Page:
Hardware Retailing

SEP 2016

Hardware Retailing magazine is the pre-eminent how-to management magazine for small business owners and managers in the home improvement retailing industry.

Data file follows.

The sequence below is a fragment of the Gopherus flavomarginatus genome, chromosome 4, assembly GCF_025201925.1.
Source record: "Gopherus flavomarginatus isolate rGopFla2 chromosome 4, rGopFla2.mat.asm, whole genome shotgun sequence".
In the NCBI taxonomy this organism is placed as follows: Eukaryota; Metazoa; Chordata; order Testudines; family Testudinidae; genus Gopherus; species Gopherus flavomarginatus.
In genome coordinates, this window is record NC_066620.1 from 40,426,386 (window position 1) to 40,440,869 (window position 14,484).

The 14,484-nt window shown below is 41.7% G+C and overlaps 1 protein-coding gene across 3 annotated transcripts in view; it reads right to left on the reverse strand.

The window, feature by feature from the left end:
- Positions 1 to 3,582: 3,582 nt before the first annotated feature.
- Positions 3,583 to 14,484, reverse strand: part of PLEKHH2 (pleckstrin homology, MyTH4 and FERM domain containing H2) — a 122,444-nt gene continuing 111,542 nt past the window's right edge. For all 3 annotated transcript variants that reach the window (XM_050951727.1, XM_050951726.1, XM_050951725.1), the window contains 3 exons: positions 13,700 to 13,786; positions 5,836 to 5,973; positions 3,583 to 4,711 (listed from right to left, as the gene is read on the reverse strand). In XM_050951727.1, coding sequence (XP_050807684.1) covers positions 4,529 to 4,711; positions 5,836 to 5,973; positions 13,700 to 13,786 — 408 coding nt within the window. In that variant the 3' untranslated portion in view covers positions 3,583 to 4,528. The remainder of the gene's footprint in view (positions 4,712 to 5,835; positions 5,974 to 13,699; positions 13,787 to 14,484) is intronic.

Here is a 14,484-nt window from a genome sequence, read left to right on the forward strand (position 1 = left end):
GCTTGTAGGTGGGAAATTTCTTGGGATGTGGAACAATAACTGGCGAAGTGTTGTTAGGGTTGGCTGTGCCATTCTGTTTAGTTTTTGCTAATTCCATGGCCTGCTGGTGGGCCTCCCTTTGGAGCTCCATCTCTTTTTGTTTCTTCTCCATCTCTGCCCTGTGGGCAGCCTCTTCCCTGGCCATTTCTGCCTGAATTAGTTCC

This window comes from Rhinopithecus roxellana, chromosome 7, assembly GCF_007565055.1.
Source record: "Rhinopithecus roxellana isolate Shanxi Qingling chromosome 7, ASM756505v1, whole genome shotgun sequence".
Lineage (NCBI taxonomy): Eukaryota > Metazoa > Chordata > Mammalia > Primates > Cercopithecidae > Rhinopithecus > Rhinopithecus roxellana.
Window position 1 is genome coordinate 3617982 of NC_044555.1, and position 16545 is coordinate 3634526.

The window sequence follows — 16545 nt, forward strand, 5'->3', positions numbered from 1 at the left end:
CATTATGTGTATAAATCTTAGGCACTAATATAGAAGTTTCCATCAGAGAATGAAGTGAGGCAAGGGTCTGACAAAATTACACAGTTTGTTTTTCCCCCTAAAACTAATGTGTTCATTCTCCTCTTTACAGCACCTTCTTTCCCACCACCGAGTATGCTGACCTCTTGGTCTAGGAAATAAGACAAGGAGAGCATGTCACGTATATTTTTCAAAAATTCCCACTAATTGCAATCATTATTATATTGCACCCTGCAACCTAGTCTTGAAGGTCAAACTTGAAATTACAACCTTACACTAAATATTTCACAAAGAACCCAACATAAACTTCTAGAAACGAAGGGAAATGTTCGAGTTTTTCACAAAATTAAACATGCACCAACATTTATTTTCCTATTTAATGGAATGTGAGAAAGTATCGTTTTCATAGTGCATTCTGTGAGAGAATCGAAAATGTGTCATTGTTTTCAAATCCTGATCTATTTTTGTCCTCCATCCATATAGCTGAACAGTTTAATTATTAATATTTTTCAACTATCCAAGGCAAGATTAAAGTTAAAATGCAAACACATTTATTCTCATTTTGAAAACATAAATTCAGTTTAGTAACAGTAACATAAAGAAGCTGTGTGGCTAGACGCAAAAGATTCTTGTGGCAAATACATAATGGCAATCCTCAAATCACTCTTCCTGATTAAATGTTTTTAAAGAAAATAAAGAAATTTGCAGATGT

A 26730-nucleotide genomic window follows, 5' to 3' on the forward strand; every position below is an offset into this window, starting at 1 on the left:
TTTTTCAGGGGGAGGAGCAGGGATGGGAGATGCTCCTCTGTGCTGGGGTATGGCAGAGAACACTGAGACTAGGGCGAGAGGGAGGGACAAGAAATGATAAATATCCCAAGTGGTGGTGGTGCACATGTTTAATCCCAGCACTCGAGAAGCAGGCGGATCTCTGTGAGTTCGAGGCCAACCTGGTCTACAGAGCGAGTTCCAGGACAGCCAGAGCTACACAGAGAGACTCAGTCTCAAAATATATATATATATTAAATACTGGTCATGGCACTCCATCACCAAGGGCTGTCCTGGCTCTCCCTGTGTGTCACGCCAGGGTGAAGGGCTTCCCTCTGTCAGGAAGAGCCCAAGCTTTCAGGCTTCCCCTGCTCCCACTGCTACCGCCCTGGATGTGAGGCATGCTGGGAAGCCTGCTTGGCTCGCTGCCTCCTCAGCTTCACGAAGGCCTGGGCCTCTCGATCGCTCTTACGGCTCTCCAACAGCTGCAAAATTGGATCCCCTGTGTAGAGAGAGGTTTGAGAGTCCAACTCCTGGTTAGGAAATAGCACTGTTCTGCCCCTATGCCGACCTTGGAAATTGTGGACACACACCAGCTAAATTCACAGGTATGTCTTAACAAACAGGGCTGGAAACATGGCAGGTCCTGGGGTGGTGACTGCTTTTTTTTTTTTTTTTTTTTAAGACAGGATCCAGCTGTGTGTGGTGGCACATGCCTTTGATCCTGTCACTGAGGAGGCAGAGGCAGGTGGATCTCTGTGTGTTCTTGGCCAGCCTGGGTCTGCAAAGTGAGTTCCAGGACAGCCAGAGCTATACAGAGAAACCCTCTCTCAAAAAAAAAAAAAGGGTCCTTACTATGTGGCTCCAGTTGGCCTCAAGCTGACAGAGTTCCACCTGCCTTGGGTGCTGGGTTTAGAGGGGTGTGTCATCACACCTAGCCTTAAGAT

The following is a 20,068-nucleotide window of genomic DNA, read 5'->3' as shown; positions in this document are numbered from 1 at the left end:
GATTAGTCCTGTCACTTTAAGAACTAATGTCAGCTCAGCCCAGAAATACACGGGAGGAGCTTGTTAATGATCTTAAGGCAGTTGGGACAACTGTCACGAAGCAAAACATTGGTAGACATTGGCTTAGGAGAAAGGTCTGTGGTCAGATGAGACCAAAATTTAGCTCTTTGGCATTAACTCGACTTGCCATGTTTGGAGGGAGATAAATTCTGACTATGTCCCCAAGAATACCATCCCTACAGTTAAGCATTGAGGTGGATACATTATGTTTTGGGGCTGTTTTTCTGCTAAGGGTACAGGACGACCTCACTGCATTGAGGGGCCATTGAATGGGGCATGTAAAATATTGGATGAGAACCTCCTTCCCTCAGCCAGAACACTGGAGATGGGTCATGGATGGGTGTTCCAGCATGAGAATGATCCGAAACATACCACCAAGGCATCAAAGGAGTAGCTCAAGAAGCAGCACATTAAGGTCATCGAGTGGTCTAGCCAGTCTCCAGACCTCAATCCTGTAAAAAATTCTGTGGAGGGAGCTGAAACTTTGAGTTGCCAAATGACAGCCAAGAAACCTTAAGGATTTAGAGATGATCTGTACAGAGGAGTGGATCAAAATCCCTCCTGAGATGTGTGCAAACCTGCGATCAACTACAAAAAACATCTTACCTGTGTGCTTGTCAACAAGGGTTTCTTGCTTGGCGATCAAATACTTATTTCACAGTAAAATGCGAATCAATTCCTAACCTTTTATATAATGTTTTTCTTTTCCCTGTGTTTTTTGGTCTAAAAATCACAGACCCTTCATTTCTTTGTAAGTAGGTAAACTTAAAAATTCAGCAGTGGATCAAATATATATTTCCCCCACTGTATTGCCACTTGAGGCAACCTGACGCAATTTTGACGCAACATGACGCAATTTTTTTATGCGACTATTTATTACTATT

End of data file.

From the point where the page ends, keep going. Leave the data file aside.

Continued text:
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HARDWARE RETAILING | September 2016 80 Before exploring the products in this category and how you can sell them, there's a whole new set of product knowledge to learn. By general definition, a smart home is a home that has multiple electronic devices, such as a thermostat, security system or an appliance, all controlled remotely by a computer or device, such as a smartphone or tablet. But these aren't just souped-up remote-controlled devices. They are "smart" because they can learn your habits and connect to information from outside sources to make important decisions about controlling some of the functions of your home. It's also important to understand how devices can work together. Similar to the way your smartphone or laptop operates, most smart home devices operate on either an iOS or Android operating system, or both. You can look on the packaging of many of those devices to identify which operating systems they are compatible with. Products from different manufacturers may be compatible with similar operating systems. Ideally, these devices are connected with each other in what is known as an "ecosystem." In an ecosystem, all of the devices are compatible with the same operating system, can be controlled from a single device, and share information with each other. They are all connected by a network, such as through Bluetooth, Wi-Fi or special wiring in the home. They also can connect to information outside of the home, such as weather forecasts, to help your devices make decisions. Each smart device often has its own app that allows you to control that device, but a better solution is having a way to control all of those devices with a single app. One great example is Apple's HomeKit. HomeKit allows you to control multiple devices from a single app, as long as they are all compatible with the iOS operating system. When the devices work together, they share information and may even cause each other to perform tasks. For example, another well-known ecosystem is Nest. First known for its smart thermostat, Nest now includes multiple items that work together. For example, let's assume your home has a smart smoke/carbon monoxide detector, a smart thermostat and smart lighting. If the detector senses an unsafe level of carbon monoxide in the home, it sends a signal to the thermostat to shut off the gas furnace. In addition to sounding an alarm, the smoke/carbon monoxide detector also sends a signal to the smart lighting wired into the system to flash on and off to get your attention and let you know something is wrong. It will also send an alert to your smartphone or other device so you are aware of what is happening at home if you are away. What Is a Smart Home? Smart Home Device Ownership U.S. Smart Home Device Market Still has Room to Grow Source: Parks Associates 9% Networked Cameras Smart Smoke Detectors 10% Smart Thermostats Smart Garage Door Openers Smart Door Locks Smart Lighting (bulbs, switches, plugs) Recent research shows what percentage of U.S. households with broadband Internet service own a smart home device. The market for these items is still new, posing an opportunity for retailers.

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